For the new Discover Richmond, we got to thinking about the incredible – and tasty – breadth of our burgeoning food scene. So enjoy a feast for the eyes and stomach: We’re spotlighting 26 local restaurant “fave” dishes.

And for some wine and wanderlust, we offer tastings and pairings – as in, a glimpse at some admired wineries around the state, plus cool destinations to check out while you’re nearby.

We also look back – at Virginia on the cusp of World War 1 and at the height of major presidential campaign – and we hit the trail (by bike, no less – check out our misadventure).

Discover Richmond touches on history, people, food, lifestyles, travel, the arts – the topics you’ve told us you like. Enjoy the journey!

View the magazine
(an All Access subscription is required)


Purchase a copy from our online store


Discover Richmond: February 2016

As we roll into 2016, Discover Richmond is excited to expand its reach and touch on history, people, food, lifestyles, travel, the arts – the topics you’ve told us you like.

In this issue, we look beyond our local boundaries and spotlight great adventures within easy grasp of our central location. From cool destinations within a roughly 100-mile radius of the area, to great camping, to relaxing BBs and restaurant picks, we give you some ideas as you think about springtime travel.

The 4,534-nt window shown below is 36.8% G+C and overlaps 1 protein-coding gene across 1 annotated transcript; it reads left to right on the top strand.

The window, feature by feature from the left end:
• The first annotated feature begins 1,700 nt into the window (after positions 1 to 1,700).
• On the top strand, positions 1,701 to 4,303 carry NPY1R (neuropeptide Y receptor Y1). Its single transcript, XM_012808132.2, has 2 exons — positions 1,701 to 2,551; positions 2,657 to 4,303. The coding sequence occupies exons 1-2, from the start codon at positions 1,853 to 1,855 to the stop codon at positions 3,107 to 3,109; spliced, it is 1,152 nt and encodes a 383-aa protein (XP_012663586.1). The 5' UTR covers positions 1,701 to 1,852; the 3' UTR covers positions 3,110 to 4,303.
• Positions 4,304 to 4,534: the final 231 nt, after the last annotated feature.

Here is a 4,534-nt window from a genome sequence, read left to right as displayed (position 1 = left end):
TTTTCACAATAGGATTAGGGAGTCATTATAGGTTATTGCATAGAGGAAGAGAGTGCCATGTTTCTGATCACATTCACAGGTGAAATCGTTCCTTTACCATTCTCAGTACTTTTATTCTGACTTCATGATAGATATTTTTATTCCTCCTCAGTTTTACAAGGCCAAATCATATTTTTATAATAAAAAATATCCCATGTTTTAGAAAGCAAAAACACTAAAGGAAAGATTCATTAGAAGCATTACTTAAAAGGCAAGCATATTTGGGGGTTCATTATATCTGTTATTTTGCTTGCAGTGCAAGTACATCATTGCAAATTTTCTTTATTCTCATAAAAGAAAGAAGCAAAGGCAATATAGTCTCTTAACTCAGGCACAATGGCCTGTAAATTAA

We also look back at fascinating pieces of our political and social history, and for modern flavor, we check in with local chefs, touch base with a hotel insider and music impresario – and even delve into the science of spit.

Enjoy the journey!

View the magazine
(an All Access subscription is required)


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Our annual Discover Richmond magazine is your guide to all things Richmond

To mark the 40th anniversary of Discover Richmond, this year’s guidebook features a treasure map of 40 local gems – places you must see in Richmond.

It also includes all the helpful lists that can serve as a guide to living and exploring the region – theaters, sports teams, art galleries and shopping venues – it’s all here in our comprehensive guidebook.